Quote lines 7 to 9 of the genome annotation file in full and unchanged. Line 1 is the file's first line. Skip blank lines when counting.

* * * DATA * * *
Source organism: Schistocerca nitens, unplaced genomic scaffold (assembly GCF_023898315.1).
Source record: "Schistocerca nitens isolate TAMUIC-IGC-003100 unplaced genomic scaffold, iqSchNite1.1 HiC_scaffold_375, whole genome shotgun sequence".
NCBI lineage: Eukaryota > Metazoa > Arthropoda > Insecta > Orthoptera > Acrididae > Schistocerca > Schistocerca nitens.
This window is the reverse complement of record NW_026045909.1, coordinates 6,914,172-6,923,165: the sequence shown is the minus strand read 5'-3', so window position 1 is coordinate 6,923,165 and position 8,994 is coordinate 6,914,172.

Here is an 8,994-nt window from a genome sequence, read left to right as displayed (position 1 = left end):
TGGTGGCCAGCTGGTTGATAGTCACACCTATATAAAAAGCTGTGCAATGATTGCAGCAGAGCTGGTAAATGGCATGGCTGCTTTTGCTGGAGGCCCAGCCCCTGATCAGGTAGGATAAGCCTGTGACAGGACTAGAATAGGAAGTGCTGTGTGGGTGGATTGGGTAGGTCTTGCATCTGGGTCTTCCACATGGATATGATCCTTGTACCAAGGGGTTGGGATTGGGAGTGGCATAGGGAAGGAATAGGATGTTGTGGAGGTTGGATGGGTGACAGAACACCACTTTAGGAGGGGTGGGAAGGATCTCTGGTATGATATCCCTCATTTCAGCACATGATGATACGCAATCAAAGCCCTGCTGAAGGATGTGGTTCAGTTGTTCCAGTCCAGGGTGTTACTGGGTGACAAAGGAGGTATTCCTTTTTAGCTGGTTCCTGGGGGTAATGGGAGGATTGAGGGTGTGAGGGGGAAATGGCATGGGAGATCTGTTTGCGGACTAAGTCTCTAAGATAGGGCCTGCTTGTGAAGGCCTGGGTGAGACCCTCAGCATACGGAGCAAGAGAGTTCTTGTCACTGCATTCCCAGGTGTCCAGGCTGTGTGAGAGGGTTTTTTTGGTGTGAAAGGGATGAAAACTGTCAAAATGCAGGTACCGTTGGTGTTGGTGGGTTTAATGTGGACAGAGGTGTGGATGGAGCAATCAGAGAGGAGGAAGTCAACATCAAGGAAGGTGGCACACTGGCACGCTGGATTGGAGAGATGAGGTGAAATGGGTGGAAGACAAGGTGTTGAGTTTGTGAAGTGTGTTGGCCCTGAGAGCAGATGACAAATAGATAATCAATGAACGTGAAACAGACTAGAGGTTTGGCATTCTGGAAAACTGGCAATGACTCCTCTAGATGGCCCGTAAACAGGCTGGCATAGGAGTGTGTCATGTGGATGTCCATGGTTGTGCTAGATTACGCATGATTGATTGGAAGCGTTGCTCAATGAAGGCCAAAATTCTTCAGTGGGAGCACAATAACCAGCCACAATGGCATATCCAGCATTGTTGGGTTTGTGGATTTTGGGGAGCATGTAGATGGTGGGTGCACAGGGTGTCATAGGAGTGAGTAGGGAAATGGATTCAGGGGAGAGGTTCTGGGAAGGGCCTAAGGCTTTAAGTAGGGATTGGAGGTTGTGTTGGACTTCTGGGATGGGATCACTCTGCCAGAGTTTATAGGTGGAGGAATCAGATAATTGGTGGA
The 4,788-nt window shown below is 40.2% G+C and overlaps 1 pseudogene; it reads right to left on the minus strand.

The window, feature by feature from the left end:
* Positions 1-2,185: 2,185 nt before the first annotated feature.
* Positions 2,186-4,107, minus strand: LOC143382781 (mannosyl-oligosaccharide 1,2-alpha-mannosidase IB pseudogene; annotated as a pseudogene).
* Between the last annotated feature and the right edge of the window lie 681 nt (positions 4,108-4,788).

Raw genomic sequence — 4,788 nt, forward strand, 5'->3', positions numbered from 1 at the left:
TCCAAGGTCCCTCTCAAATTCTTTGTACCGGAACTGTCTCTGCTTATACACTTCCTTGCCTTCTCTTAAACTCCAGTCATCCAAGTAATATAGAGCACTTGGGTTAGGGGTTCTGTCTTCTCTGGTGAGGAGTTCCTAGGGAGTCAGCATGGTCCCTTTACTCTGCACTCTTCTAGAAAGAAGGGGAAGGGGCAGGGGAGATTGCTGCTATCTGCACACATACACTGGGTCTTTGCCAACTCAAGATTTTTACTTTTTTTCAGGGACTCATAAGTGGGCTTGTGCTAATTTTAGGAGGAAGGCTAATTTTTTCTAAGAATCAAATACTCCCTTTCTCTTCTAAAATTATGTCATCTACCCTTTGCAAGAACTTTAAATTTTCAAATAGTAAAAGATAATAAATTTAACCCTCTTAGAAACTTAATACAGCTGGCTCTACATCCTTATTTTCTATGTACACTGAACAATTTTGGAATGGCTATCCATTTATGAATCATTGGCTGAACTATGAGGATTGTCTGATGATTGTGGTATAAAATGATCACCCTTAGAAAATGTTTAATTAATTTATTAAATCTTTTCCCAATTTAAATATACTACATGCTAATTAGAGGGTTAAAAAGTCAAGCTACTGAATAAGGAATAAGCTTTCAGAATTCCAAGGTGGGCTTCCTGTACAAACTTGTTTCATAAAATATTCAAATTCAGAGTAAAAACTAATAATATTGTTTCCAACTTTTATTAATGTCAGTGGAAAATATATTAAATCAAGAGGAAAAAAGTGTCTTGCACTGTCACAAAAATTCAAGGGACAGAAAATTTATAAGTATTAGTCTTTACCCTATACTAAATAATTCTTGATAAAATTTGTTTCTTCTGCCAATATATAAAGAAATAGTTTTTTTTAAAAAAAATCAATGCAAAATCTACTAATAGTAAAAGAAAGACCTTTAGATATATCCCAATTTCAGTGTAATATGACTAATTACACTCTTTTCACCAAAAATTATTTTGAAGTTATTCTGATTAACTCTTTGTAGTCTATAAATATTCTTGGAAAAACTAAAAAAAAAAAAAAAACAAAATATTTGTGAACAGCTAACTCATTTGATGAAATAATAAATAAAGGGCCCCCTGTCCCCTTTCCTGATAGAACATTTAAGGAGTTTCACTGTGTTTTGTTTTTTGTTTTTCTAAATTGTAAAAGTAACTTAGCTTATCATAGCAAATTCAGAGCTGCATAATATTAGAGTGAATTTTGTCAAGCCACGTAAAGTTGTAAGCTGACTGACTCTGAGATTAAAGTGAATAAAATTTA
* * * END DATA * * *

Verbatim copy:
The 4,788-nt window shown below is 40.2% G+C and overlaps 1 pseudogene; it reads right to left on the minus strand.

The window, feature by feature from the left end:
* Positions 1-2,185: 2,185 nt before the first annotated feature.